There has been much speculation around the implications of:

  • Brexit, which will occur in March 2019; and
  • the possible termination of the North American Free Trade Agreement (NAFTA).

One of the clear benefits of both NAFTA and the free trade agreement entered into between Mexico and the European Union was the ability of NAFTA and EU insurers to acquire 100% ownership of Mexican insurers. This exemption from the 49% foreign investment restriction otherwise affecting investment from other countries provided a significant advantage for US and EU insurers establishing themselves in Mexico. The exemption enabled foreign insurers in Mexico to establish affiliates as long as their parent companies undertook, either directly or indirectly, the same underwriting activities as in their home countries.

However, in January 2014 the 49% foreign investment ownership restriction was eliminated. Thus, from that date, foreign insurers have been able to acquire up to 100% ownership of Mexican insurers, regardless of whether they are from a NAFTA or EU member state (or any other country with which Mexico has entered into a free trade agreement).

Consequently, affiliates of insurers located in EU and NAFTA member states will not be substantially affected by Brexit or the termination of NAFTA. Absent an amendment to the Foreign Investment Law, investments from the United Kingdom and NAFTA member states will continue to be legal and there will thus be no reason to disinvest in Mexican insurers.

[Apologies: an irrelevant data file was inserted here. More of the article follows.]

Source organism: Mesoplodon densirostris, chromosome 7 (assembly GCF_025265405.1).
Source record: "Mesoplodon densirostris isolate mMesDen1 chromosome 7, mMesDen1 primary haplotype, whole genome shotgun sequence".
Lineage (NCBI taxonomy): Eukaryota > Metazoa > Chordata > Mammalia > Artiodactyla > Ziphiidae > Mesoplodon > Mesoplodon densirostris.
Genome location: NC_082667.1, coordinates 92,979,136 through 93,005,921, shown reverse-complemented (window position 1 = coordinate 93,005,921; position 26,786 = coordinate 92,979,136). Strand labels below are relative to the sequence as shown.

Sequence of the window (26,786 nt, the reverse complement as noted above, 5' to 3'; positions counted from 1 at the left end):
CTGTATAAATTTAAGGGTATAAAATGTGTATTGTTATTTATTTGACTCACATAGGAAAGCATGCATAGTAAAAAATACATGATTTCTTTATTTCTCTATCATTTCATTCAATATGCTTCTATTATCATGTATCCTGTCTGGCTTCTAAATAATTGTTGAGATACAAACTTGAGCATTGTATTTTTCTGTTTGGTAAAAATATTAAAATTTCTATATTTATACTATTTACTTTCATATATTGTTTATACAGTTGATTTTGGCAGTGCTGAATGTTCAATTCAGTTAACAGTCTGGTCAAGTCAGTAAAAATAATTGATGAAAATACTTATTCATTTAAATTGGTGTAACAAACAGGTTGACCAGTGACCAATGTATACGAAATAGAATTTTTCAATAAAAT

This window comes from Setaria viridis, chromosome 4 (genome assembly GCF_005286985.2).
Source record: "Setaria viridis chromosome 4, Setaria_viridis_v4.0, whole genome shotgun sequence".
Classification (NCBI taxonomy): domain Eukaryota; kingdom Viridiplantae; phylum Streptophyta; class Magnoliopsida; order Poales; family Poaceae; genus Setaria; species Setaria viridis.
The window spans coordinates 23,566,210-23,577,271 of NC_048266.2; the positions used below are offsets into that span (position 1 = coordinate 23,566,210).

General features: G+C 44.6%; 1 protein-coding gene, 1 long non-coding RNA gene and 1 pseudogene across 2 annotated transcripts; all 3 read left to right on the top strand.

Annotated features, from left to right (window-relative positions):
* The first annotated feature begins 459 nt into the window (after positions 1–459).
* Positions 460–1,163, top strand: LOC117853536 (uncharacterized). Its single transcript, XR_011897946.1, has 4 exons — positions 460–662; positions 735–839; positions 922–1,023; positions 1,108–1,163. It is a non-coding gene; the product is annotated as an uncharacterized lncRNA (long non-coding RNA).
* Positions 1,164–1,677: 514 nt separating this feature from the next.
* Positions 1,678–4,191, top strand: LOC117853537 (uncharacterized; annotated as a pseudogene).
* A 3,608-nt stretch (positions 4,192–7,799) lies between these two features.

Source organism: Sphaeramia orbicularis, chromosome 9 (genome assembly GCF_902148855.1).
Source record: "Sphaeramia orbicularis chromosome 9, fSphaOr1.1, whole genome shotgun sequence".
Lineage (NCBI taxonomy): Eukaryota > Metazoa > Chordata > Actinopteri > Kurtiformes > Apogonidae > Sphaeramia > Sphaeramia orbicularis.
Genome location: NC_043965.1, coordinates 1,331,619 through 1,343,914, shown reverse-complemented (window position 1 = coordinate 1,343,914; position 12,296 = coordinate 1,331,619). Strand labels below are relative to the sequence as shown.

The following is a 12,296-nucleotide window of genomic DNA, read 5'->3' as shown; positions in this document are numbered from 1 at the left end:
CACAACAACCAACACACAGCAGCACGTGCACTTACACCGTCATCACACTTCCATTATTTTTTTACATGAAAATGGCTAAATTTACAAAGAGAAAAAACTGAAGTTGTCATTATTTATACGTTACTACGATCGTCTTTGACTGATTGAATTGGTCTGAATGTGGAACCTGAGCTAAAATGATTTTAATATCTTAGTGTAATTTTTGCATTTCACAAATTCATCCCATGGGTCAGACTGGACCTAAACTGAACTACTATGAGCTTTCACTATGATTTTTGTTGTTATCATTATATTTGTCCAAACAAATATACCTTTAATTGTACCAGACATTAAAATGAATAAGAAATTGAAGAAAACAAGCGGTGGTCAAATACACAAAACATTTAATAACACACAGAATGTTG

However, given the specific regime applicable to affiliates (which differs from that applicable to non-afffiliates only with regard to minor corporate regulatory matters), it will be necessary to amend the applicable bylaws in order to change the regime from an affiliate regime to a normal regime. Such changes will require regulatory authorisation, which is expected to constitute a mere administrative process. Thus, the actual operation of affiliates from the United Kingdom and NAFTA member states is not expected to be materially affected.

As investments from such countries will cease to be protected under the investment protection rules applicable under the corresponding free trade agreements, the United Kingdom, the United States and Canada must familiarise themselves with other foreign investment protection treaties where applicable.

For further information on this topic please contact Carlos Ramos Miranda at Hogan Lovells BSTL SC by telephone (+52 55 5091 0000) or email (carlos.ramos@hoganlovells.com). The Hogan Lovells BSTL SC website can be accessed at www.hoganlovells.com.

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